Posted by: Jack Henry | March 19, 2020

Editor’s Corner: Eliminate Wordiness

Good morning, everyone! I hope you’re all doing well and adjusting to the new normal. It’s normal for you to get an Editor’s Corner email on Thursday, so let’s get going! I hope you find this useful. 😊

One of the hardest things for writers to do is write succinctly. Especially in professional writing, the fewer words you use, the better. Before sending an email or posting or publishing a document, you always want to look for and remove unnecessary words and phrases (they’re unnecessary when they don’t add any value or meaning to the sentence).

I’ll give you some examples, but be aware that there is always more than one way to revise a wordy sentence. The revisions I provide are only one suggestion; there are other possibilities. Your goal should be to use as few words as possible while retaining clarity.

First draft of sentence Revised sentence
He dropped out of school on account of the fact that it was necessary for him to help support his family. He dropped out of school to help support his family.
It is very unusual to find someone who has never told a lie on purpose. Rarely will you find someone who has never lied on purpose.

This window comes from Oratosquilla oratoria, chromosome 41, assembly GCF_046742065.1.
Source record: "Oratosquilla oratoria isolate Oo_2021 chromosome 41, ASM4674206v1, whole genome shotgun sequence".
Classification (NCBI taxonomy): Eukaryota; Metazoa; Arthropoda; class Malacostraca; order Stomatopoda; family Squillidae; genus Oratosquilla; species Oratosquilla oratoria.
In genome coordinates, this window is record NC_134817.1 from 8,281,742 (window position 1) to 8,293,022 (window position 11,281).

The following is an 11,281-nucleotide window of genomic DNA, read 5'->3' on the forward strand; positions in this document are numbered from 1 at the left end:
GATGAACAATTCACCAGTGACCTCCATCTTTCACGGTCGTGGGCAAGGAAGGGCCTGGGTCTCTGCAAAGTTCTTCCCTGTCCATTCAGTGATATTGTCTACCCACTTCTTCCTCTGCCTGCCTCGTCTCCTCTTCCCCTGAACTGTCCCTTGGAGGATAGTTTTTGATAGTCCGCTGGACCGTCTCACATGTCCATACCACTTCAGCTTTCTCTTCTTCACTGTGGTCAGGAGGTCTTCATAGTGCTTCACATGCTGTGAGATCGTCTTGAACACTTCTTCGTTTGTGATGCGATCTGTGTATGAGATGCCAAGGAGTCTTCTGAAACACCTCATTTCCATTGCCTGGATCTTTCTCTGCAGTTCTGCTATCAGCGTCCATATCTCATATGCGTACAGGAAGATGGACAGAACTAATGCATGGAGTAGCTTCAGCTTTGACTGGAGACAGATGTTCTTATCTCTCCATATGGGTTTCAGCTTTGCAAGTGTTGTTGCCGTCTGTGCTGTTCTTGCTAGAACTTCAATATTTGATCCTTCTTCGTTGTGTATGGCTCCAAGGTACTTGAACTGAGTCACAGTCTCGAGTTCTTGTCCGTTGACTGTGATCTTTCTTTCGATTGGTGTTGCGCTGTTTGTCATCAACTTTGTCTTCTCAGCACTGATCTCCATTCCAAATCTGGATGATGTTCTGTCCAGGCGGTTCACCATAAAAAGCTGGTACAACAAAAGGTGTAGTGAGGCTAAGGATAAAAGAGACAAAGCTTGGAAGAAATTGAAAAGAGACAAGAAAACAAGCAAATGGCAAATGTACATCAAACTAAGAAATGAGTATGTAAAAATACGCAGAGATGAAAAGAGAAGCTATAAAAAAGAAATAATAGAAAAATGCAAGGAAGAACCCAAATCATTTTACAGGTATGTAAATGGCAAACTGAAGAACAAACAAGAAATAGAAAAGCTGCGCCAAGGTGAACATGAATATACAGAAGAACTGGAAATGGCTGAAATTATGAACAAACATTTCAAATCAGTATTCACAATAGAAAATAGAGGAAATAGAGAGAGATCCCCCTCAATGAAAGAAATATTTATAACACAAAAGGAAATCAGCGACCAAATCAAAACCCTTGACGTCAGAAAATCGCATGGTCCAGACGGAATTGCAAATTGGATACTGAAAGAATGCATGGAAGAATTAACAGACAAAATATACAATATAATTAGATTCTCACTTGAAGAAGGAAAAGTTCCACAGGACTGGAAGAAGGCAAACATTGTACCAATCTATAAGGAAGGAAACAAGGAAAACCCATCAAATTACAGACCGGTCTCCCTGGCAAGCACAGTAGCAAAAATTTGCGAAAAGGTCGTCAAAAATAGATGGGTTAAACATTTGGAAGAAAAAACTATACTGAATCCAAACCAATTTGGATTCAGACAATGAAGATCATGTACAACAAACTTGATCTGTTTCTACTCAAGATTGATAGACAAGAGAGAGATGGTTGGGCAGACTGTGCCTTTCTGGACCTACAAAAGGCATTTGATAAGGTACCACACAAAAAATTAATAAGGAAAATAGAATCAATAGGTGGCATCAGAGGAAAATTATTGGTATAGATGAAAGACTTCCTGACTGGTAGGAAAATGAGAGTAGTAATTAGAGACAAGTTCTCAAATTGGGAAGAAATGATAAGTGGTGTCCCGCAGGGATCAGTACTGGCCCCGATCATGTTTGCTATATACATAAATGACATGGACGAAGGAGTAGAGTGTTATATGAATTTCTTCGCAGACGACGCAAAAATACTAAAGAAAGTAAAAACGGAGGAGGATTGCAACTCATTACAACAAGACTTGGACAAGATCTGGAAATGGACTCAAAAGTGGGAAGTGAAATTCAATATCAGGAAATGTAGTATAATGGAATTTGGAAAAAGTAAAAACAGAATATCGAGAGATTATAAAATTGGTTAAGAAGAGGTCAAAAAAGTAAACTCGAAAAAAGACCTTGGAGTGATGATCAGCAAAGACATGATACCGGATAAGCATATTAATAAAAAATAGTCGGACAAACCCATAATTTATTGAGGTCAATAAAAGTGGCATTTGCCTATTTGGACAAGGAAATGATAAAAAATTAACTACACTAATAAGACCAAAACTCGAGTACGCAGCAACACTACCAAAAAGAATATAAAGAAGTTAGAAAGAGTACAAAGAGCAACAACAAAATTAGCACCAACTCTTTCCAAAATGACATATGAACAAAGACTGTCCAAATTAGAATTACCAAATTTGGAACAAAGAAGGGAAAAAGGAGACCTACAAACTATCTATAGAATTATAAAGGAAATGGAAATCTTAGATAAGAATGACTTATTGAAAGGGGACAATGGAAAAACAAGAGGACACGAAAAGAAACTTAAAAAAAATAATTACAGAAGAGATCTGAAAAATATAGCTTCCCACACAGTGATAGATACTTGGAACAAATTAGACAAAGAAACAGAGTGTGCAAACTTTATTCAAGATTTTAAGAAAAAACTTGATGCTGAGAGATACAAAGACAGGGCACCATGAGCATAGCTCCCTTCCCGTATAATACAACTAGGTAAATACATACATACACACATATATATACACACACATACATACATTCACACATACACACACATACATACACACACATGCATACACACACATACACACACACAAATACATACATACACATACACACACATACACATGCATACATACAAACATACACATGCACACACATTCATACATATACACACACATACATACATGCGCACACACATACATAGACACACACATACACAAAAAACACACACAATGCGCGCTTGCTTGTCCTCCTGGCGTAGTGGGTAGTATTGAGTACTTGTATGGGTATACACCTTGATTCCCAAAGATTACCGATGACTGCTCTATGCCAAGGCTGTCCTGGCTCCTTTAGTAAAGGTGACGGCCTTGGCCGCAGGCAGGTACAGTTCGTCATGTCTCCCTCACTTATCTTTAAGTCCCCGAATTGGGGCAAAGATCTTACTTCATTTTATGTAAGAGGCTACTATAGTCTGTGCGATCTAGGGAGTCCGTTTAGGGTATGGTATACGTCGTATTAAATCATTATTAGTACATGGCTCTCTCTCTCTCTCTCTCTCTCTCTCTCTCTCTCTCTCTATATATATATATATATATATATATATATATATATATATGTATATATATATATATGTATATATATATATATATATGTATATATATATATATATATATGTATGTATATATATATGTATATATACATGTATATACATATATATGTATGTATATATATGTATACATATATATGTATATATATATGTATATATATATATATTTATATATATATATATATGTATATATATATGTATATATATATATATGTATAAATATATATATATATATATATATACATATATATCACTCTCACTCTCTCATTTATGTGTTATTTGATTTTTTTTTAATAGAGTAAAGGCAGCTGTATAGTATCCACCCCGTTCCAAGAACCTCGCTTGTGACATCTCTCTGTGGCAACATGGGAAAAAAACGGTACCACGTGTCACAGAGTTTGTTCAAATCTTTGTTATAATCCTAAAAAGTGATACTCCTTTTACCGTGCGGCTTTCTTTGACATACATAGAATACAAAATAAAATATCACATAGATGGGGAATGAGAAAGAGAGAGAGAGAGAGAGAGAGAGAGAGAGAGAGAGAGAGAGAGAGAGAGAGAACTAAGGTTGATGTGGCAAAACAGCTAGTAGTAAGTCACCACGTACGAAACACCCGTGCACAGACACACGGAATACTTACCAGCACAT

In the not too distant future, technology companies will need to become aware of the fact that there is a need for them to try to figure out what’s coming in the future instead of just keeping up with the trends. Technology companies need to predict future possibilities rather than simply keep up with current trends.

Sometimes, as you revise to reduce wordiness, you’ll just remove a word or two, but sometimes your first draft is more “stream of consciousness” and needs a little more fine-tuning. The mistake most people make is to assume their first draft is “good enough.” All the best writers revise. And then they usually revise again. It often takes a few revisions to make a piece of writing clear and concise. If it is effortless to read, it was probably written by someone who took the time to revise.

And just a warning you probably don’t need about reviewing your text messages before you send them. The autocorrect feature can cause a world of embarrassment. While looking for an example I came across a slew of hilarious texts gone wrong. Here’s one that won’t get me fired:

Donna Bradley Burcher | Senior Technical Editor | Symitar®

8985 Balboa Ave. | San Diego, CA 92123 | Ph. 619.278.0432 | Ext: 765432

About Editor’s Corner

Editor’s Corner keeps your communication skills sharp by providing information on grammar, punctuation, JHA style, and all things English. As editors, we spend our days reading, researching, and revising other people’s writing. We love to spend a few extra minutes to share what we learn with you and keep it fun while we’re doing it.

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